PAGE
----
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Operations of Functions

  1. Aug 30, 2005 #1
    Little help please and some work checking.

    Given [tex]f(x)=3x+2[/tex] and [tex]g(x)=\frac{x-4}{2x}[/tex]

    It asks for [tex]g(\frac{1}{x})[/tex]

    So substitute in: [tex]\frac{\frac{1}{x} - 4}{2(\frac{1}{x})}[/tex]

    Simplify: [tex]\frac{\frac{1}{x} - 4}{\frac{2}{x}}[/tex]

    I multiply top and bottom by x right?

    That would give: [tex]\frac{1 - 4x}{2}[/tex] and [tex]D_{f} = \Re[/tex] Correct?

    ------------------

    Then on this other problem I have a graph of different functions f and g. The problem says g(x+3) at x=1. Does that mean I find the y value on g where x = 1 (4) and then add 3 and then find g(7)? Or do I add 1 to 3 and take g(4)?
     
  2. jcsd
  3. Aug 30, 2005 #2
    listen up sportsguy....

    ur first working is correct....

    for the second one...do u hav only the graph or is the equatios provided?
     
  4. Aug 30, 2005 #3
    listen up sportsguy....

    ur first working is correct....

    for the second one...do u hav only the graph or is the equatios provided?
     
  5. Aug 30, 2005 #4
    its pretty simple for the second one too where in case u were jus given the graphs.....
    g(x+3) means notin but shifting the graph by 3 units to the left.....if u could redraw the graph then....just draw it and look for the value at one....or the more simpler approach would be to jus look for the value at g(4)......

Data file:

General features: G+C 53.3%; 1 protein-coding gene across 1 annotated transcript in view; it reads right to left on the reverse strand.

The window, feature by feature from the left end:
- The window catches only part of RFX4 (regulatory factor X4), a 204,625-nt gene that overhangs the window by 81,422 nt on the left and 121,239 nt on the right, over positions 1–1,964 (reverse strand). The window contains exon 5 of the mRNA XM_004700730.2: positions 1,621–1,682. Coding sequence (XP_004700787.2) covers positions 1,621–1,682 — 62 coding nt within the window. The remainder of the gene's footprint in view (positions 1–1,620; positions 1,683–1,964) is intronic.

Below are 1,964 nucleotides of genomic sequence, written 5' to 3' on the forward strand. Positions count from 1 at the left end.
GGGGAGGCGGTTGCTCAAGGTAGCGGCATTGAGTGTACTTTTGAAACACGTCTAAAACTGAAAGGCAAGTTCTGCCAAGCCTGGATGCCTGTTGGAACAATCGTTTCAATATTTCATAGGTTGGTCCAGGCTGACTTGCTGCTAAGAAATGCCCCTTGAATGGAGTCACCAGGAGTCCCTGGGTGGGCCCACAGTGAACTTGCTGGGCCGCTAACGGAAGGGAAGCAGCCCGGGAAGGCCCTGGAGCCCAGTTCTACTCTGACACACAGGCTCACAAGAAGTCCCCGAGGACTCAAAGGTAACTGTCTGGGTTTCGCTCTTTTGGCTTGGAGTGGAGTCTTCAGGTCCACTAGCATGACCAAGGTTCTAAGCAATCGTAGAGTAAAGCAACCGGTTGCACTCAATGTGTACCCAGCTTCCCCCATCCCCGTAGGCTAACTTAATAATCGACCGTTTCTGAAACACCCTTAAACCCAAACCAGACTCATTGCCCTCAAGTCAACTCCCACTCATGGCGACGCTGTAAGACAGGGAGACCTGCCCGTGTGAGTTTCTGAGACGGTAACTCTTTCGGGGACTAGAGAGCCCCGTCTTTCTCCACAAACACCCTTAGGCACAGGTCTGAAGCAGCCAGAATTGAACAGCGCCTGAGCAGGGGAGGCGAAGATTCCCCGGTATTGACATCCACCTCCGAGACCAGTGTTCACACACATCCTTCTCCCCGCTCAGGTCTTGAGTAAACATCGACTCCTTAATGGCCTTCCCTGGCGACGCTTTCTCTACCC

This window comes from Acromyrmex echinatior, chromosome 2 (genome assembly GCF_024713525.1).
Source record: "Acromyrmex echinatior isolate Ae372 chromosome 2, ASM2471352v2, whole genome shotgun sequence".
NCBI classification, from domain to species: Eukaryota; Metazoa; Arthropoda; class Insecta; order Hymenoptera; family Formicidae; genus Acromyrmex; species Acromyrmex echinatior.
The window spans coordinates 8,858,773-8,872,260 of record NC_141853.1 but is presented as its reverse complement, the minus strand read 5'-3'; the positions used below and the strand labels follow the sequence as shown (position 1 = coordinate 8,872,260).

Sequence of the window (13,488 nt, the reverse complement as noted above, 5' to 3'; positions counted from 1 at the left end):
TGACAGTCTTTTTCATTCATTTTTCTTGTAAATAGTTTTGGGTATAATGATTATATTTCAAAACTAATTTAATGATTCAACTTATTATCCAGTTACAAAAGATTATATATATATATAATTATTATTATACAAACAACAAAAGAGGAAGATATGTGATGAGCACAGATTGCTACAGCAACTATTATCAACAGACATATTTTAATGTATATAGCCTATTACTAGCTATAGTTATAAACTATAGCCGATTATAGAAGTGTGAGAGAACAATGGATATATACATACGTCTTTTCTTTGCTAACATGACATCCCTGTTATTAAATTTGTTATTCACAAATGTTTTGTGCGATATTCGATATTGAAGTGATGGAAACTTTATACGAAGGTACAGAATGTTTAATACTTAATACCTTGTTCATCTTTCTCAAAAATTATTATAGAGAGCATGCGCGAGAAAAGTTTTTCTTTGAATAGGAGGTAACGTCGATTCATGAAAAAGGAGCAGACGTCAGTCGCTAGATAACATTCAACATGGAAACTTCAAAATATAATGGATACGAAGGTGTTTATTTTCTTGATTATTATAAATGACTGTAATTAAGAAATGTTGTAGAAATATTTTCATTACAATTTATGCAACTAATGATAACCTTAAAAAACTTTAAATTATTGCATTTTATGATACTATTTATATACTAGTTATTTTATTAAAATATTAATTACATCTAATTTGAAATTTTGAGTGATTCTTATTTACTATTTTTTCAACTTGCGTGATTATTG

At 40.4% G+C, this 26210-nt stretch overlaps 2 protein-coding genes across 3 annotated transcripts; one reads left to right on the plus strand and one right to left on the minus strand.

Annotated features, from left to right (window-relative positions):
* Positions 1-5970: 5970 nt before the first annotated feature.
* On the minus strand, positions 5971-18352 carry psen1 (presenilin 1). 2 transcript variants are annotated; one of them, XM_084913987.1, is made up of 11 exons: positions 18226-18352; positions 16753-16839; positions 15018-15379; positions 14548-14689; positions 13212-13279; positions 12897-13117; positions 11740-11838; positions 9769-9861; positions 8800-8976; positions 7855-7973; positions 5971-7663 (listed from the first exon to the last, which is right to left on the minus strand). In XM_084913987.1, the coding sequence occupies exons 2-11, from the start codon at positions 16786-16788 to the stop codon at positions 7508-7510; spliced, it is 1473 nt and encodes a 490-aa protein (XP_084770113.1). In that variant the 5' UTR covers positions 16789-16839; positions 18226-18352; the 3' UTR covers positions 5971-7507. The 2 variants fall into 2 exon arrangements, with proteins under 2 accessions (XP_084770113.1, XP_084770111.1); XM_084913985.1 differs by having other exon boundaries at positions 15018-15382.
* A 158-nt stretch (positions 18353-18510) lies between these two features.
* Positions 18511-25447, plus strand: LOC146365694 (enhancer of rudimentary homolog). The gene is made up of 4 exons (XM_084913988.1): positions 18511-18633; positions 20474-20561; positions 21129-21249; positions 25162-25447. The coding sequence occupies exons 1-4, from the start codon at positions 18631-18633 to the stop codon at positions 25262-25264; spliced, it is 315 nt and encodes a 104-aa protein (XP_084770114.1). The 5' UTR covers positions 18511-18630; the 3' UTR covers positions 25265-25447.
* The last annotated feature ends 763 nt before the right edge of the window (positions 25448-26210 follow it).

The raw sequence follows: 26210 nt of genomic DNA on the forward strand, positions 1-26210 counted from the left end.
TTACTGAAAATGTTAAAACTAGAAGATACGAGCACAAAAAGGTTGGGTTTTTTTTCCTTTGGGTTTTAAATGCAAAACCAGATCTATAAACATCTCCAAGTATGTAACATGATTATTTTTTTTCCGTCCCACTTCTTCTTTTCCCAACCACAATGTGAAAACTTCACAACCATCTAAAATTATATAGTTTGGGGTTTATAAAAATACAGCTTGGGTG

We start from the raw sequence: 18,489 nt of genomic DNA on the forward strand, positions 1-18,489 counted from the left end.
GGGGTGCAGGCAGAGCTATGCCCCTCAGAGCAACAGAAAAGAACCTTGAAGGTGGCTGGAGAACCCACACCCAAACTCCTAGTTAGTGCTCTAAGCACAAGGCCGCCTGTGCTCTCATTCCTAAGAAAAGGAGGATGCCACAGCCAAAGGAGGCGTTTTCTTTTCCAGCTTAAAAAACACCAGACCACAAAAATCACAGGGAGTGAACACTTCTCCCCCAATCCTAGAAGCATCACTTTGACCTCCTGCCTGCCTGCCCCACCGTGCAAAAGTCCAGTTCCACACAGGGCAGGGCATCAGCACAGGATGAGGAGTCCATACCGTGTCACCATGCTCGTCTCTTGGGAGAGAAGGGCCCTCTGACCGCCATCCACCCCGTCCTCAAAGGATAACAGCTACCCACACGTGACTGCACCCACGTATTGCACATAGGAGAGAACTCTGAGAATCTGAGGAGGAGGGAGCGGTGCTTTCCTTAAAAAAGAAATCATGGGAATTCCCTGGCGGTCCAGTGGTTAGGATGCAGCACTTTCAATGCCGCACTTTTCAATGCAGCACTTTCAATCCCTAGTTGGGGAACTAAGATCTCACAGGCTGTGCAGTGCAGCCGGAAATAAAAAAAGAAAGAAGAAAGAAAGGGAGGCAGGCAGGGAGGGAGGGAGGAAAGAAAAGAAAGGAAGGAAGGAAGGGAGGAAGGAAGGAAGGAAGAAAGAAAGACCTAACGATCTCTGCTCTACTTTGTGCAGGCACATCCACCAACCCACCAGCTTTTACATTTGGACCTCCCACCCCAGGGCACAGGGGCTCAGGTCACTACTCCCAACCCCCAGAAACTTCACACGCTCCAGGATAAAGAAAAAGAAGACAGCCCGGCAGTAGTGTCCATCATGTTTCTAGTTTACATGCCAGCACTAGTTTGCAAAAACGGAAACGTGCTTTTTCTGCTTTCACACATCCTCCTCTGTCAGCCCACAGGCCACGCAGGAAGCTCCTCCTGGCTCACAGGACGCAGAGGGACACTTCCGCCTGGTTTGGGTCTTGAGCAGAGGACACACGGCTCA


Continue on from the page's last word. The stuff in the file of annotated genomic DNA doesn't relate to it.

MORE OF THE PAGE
6. Aug 30, 2005 #5
    OK, thanks.

    On the 2nd part, it has nothing to do with graphing. There is just a graph with f and g drawn on it and you just have to find the value based on that graph. All the other questions were normal but I don't understand the whole at x = whatever business. That why I asked if it was asking for g(4) or g(7).
     
  7. Aug 31, 2005 #6

    HallsofIvy

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    The second problem says f(x+3)- that is x+ 3, not y+ 3! Also, that "x+3" is inside the parentheses for the function.

    If x= 1 then you add x not y: x+ 3= 1+ 3= 4. Then apply the function.
    If x= 1, f(x+3)= f(1+ 3)= f(4).
     
  8. Aug 31, 2005 #7
    Yeah, but see it didn't say If, it said at. But I did look on the graph for f(4). :)
     
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